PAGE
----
While it may seem that every food you encounter this time of year is loaded with calories, fat, sodium, and sugar, there are plenty of holiday foods that are healthy. Eat these seasonal favorites to give your holiday eating plan a nutritional boost.
Since citrus can be found in the supermarket year-round, it’s sometimes forgotten that it is truly a winter fruit. Oranges, lemons, limes, and grapefruits are most delicious during the holiday season. They contain flavonoids that may have the ability to stop the growth of cancer cells. Citrus is also rich in vitamin C, which improves the absorption of iron and acts as an antioxidant to prevent free radical damage to cells. Whether eaten whole or juiced, citrus is a healthy addition to holiday meals.
Cranberries are often served as a sweet sauce or dried with added sugar. But the natural, tart flavor of fresh cranberries can be enjoyed with little sweetener. Cranberries provide vitamin C and fiber, and they are full of disease-fighting antioxidants. Cranberries have been found to block bacteria that lead to urinary tract infections, and preliminary research shows they may also block bacteria that lead to stomach ulcers. Chop fresh cranberries and add them to salads or cook them with steel cut oatmeal. Whole cranberries can also be roasted in the oven and added to savory side dishes or blended into sauces.
While it’s still loaded with sugar, molasses has some qualities that make it stand out among other sweeteners. Blackstrap molasses contains iron as well calcium and potassium. When you need to add a touch of sweetness during cooking, try adding some blackstrap molasses and experiment with it as a sweetener for holiday baking.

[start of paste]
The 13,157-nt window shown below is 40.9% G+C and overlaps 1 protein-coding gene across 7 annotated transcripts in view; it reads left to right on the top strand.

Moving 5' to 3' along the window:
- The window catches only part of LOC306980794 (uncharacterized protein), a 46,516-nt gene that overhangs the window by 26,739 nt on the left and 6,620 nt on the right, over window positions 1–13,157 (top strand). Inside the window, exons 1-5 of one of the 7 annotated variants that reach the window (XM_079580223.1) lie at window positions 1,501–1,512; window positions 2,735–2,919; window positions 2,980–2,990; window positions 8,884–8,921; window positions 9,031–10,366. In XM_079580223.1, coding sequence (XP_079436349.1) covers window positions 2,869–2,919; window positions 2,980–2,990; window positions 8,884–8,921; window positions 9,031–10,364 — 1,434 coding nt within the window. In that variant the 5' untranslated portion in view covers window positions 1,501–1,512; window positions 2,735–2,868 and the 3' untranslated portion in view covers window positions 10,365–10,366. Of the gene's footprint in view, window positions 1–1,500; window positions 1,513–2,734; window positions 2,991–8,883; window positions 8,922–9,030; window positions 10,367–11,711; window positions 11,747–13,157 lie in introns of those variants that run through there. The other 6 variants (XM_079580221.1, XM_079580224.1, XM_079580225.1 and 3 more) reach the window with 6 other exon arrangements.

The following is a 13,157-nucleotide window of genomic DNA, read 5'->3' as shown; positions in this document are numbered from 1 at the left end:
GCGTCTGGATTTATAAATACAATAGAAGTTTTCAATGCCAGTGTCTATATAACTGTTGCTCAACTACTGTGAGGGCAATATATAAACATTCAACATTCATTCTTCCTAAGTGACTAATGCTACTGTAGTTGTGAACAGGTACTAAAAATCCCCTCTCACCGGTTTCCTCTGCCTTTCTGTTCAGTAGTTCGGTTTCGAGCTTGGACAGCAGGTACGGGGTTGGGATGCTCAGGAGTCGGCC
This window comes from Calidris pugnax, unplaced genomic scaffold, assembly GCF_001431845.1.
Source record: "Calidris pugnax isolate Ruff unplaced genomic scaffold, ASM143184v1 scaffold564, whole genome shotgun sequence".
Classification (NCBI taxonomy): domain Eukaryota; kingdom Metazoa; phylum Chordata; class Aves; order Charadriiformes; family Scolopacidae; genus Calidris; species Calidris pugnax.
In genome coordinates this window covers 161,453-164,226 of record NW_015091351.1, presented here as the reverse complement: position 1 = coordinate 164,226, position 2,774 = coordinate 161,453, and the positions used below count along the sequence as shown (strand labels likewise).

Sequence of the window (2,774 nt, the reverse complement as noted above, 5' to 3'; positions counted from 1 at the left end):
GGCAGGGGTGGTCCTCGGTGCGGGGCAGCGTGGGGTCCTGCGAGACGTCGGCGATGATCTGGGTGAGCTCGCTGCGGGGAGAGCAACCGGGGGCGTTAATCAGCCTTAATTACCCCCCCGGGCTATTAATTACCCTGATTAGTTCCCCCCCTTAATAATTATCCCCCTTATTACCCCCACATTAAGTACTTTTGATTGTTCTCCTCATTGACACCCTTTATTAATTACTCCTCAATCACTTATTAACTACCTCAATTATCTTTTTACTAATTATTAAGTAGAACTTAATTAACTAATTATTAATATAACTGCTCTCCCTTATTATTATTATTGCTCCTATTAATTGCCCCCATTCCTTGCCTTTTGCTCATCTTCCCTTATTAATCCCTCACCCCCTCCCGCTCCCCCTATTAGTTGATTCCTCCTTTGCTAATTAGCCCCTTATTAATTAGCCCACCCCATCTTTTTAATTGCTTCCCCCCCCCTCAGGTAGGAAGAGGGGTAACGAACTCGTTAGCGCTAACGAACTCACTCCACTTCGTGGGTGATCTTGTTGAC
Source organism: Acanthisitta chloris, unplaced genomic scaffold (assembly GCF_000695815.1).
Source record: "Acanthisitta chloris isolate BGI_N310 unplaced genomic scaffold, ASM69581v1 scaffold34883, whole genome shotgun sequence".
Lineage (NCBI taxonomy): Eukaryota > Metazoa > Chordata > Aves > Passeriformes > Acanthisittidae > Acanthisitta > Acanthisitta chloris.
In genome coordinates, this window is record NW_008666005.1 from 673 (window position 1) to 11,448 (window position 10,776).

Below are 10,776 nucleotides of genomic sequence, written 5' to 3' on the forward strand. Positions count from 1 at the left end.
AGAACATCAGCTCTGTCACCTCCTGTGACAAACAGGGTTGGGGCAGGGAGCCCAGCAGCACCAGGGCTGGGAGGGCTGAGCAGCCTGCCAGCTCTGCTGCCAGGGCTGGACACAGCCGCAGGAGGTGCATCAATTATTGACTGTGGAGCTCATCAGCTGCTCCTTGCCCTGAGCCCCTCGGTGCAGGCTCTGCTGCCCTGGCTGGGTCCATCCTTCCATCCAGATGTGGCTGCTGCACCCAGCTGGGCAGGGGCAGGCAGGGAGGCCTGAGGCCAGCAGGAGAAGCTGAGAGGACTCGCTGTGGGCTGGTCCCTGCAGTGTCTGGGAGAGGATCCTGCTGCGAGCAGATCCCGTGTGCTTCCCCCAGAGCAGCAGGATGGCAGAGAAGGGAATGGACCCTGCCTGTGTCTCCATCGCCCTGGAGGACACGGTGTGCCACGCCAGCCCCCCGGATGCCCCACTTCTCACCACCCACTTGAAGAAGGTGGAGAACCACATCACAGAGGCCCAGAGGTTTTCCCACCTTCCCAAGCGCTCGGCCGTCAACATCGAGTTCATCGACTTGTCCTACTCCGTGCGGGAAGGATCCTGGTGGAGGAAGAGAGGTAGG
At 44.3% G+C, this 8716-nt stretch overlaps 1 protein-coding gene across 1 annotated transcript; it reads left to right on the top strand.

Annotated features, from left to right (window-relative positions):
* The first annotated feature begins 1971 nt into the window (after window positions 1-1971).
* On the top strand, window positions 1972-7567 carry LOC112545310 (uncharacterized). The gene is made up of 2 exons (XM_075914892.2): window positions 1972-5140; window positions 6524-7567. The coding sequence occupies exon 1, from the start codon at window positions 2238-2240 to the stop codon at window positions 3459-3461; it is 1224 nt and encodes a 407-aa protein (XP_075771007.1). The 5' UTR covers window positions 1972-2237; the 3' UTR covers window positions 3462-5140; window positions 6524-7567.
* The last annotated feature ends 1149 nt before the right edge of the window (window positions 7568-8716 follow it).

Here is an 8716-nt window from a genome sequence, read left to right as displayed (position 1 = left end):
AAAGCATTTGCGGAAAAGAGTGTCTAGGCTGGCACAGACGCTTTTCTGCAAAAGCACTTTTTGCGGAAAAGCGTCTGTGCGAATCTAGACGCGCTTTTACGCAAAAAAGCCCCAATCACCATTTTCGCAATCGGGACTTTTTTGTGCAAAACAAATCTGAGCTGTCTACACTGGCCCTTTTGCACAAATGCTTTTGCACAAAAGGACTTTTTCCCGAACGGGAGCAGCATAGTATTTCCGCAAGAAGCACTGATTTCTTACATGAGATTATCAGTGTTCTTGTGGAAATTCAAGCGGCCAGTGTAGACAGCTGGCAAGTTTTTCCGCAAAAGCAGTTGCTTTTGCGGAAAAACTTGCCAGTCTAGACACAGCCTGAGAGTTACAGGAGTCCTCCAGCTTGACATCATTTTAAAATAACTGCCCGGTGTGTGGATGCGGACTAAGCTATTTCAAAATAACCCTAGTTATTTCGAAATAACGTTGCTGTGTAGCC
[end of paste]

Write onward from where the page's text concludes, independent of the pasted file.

Nuts provide a lean source of protein and heart-healthy fats. Research shows that eating nuts can reduce LDL (bad) cholesterol. Nuts offer a unique variety of nutrients, including vitamin E, omega-3 fatty acids, and fiber. Choose lightly salted or unsalted nuts to reduce sodium intake, and enjoy a few as a snack or added to a holiday side dish.
Pomegranates are available from October to January, making the holidays the perfect time to find the whole fruit in the supermarket. Pomegranates contain vitamin K and potassium. They are also loaded with polyphenol antioxidants, including punicalagin which is unique to the fruit. These antioxidants have been found to protect cells from the free radical damage that may lead to some chronic diseases. The crunchy, edible seeds in the arils also supply fiber. Sprinkle them into salads or onto your morning oatmeal.
Potatoes have long been labeled as unhealthy because they are most often eaten as French fries. The truth is that potatoes are rich in potassium and provide vitamin C, fiber, vitamin B6, and iron. There are also many varieties available, which allows you to get creative when preparing healthy meals. Try roasting potatoes with herbs and olive oil, or make mashed purple potatoes for a flavorful side dish that is perfect for a holiday meal.
Sweet potatoes are a healthy holiday staple as long as you go easy on the sugar and butter when preparing them. They supply calcium, potassium, and vitamins A and C. For a healthier side dish, try cubing and roasting sweet potatoes, or you can also bake them and then stuff the sweet potatoes with your favorite healthy ingredients.